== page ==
Friday, June 20, 2008

Quick update

I have just finished preparing everything for tomorrow's trip to London for my first Committee meeting in about three years. I don't have to be in Westminster until noon, so at least I don't have to get up at 4.30 a.m. this week. I probably won't be home before 10.00p.m. Before going to bed tonight I have to do a final check on the things needed for the Mass on Monday. I know for a fact that the book of epistles and Gospels from which to chant at High Mass is in the attic boxed up or in the basement sitting room, so I'll have to root it out and air the vestments on Sunday. Three telephone calls to make and I still have to arrange to pick up the server and sort out an additional digital camera by soaping up to my Dad. One of the things I have in my bag to read on the train is a photocopy of the section about serving at a Solemn High Mass, by "archrubrician" Dr. O'Connell. I now find myself involved in organizing another training day, this time for servers and clergy in the autumn. Details still vague! I am hoping to raise this at the Committee meeting tomorrow. Whilst on the train I also have to complete the languages department timetable (for the third time) for Monday and cobble together an action plan for next year. (I'm tempted to simply write "survive" on mine - but that would never do.)

Reminder to those of you nearby that there is to be Mass on Saturday - tomorrow- at St. Marie's, Gibbett Street, Halifax at 6.00 p.m.

Given the front page of the Catholic Herald (and even the Catholic Times for once) I feel inspired again to quite simply say, "God Bless the Pope!" (pictured above before becoming Benedict XVI)

Thursday, June 19, 2008

Reaction to the Cardinal's visit

Hardly surprising that this week has seen all sorts of reaction (and from some quarters no reaction) to the Cardinal's visit, during which he met with the Nuncio, the Archbishop, countless clergy and lay people, the Knights of Malta, our chairman - the larger than life Mr. Julian Chadwick (pictured above towering over Mgr. Conlon) and the press.
One member of the press was from the Tablet, Ms Curti. By what I have seen online of this week's Tablet's reaction, Ms Curti writes, in it, a fairly decent piece about her meeting with the Cardinal. I say decent, because given the swerve she is coming from, I sensed no actual sense of deep-seated malice which might be expected from the usual seasoned sourpusses usually associated with the Tablet. I haven't yet read hard copy.
The Catholic Herald promises to be a memorable read judging by what I have heard - but not yet seen.
It has also been interesting this week to receive google alerts to reactions in the secular press throughout the world including a very interesting analysis in an American publication by Georg Weigel, biographer of Pope John Paul II.
What will be of interest now is the reaction to the news by the Tablet's readers and regular correspondents. I will also be looking out for Bishop Lindsey, Emeritus of Hexham and Newcastle's views, given his impecable hostility.
Watch the Catholic Press and remember EWTN filmed the Cardinal's Mass last week.


A reminder that MONDAY 23rd. JUNE sees the SOLEMN HIGH MASS for THE NATIVITY OF ST. JOHN THE BAPTIST at TRINITY & ALL SAINTS COLLEGE, HORSFORTH, LEEDS AT 7.30p.m. The preacher will be Rev. Dr. Laurence Hemming, who is launching his latest book following the Mass at a reception.
Also Fr. David Smith will be offering Mass this Saturday at St. Marie's, Gibbett Street, Halifax at 6.00p.m. Apologies for not having mentioned on this blog that Father Smith offered Mass last Saturday as well - the Cardinal's visit was clouding my mind and memory.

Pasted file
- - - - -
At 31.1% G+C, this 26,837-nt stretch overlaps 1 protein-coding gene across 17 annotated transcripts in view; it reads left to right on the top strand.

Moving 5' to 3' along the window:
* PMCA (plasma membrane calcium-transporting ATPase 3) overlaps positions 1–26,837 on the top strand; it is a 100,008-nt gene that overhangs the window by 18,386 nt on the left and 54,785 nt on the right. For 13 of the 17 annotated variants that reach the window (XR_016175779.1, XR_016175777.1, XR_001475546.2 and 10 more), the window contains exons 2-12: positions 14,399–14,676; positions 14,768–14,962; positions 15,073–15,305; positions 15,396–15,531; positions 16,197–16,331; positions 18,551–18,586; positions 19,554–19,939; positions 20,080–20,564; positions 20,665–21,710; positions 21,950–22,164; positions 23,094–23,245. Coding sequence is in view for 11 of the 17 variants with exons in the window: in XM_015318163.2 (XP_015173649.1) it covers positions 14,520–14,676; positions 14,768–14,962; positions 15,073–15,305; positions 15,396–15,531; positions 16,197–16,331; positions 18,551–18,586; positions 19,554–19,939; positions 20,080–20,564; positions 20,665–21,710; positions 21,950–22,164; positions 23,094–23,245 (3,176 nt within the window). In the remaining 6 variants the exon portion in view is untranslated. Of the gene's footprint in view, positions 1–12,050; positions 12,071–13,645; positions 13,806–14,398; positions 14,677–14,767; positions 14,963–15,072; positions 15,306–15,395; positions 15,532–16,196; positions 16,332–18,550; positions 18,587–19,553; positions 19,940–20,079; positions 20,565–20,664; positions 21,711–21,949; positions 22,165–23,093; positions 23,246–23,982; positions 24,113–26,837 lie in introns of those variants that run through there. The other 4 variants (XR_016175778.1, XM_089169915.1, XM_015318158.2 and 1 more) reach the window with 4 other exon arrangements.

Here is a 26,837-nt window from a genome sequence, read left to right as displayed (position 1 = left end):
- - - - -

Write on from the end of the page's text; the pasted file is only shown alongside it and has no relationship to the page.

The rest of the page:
The Feast of SS Peter & Paul falls on a Sunday this year and Mass will be offered at Our Lady of Lourdes, Cardigan Road at 3.00p.m. I'm sure you would wish to join us to raise the roof singing Full in the panting heart of Rome....breathes in all tongues one only sound, "God bless our Pope, the great, the good".

It's ripper for Father Richard

Father Richard Aladics who recently offered Mass for us at his parish in Churwell contacted me this morning to say that he is taking up a new Australia. He has been appointed as chaplain to the new Campion University in Sydney. Part of his remit is to offer the traditional Mass twice weekly in the college chapel as part of the regular life of the college. We wish Fr. Richard every good wish and prayer as he takes his ministry down under.

Wednesday, June 18, 2008

What the Cardinal said (2)

Go to Fr. Brown's excellent Forest murmurs to read in full the details of the press conference and the Cardinal's address to the LMS A.G.M.

Tuesday, June 17, 2008

What the Cardinal said

When returning back on the train on Saturday I made some notes about what I had learned, partly as a personal souvenir and partly for points for the blog. I found it quite difficult to believe what I was writing and because it was so incredible I thought I'd better not be one of the first to blog about it and then look like a right lemon! I even had the laptop with me! I had to distinguish what the Cardinal had said at the meal, at the AGM and from Cardinal Cormac's throne in the Cathedral.
Firstly I thought that the Feast of St. Basil in the Byzantine setting of the magnificent Westminster Cathedral and the epistle and Gospel for that feast were in themselves as if the Lord were speaking directly to us. As the Cardinal spoke of the Saint as being of the Eastern and Western Churches - and at the same time two parts of one Church I thought about the subtext of all of these remarks. My internal conclusion was that the Holy Father wants parity of Rites. Traditional Catholics will have to be prepared to accept things which they personally dislike (like the objections raised 20 years ago when the removal of the second confiteor caused such a rumpus, when the 1962 edition of the Roman Missal was made definitive for those times). The two Rites of Mass must be able to sit comfortably together because they are both part of the same tradition and are supposed to be a part of the profession of the same Faith in albeit different ways. The Cardinal had earlier referred to the "many, many, many abuses" associated with the post-Concilliar rite of Mass.